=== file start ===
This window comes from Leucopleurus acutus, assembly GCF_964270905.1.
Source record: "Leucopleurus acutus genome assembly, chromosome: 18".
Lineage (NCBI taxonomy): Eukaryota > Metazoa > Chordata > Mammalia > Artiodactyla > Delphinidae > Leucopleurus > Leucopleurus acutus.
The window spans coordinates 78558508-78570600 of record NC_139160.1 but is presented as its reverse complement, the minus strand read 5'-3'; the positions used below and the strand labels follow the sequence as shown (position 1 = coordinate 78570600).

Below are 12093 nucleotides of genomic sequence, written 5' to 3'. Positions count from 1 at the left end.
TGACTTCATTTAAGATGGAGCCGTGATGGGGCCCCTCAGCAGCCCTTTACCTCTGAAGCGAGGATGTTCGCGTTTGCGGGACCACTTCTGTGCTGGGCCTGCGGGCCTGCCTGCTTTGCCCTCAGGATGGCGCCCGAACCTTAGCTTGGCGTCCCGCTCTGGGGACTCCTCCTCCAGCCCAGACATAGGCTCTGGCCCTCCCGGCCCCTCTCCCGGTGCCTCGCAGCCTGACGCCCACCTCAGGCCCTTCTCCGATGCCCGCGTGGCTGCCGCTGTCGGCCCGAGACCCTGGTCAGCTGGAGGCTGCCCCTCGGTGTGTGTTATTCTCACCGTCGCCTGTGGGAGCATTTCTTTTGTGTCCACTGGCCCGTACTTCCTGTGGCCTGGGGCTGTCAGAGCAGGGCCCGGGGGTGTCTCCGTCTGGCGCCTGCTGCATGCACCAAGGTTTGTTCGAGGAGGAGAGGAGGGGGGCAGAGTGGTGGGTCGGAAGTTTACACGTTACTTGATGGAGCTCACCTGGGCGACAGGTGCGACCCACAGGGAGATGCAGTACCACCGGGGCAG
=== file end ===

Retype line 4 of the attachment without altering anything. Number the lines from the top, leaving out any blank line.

The window spans coordinates 78558508-78570600 of record NC_139160.1 but is presented as its reverse complement, the minus strand read 5'-3'; the positions used below and the strand labels follow the sequence as shown (position 1 = coordinate 78570600).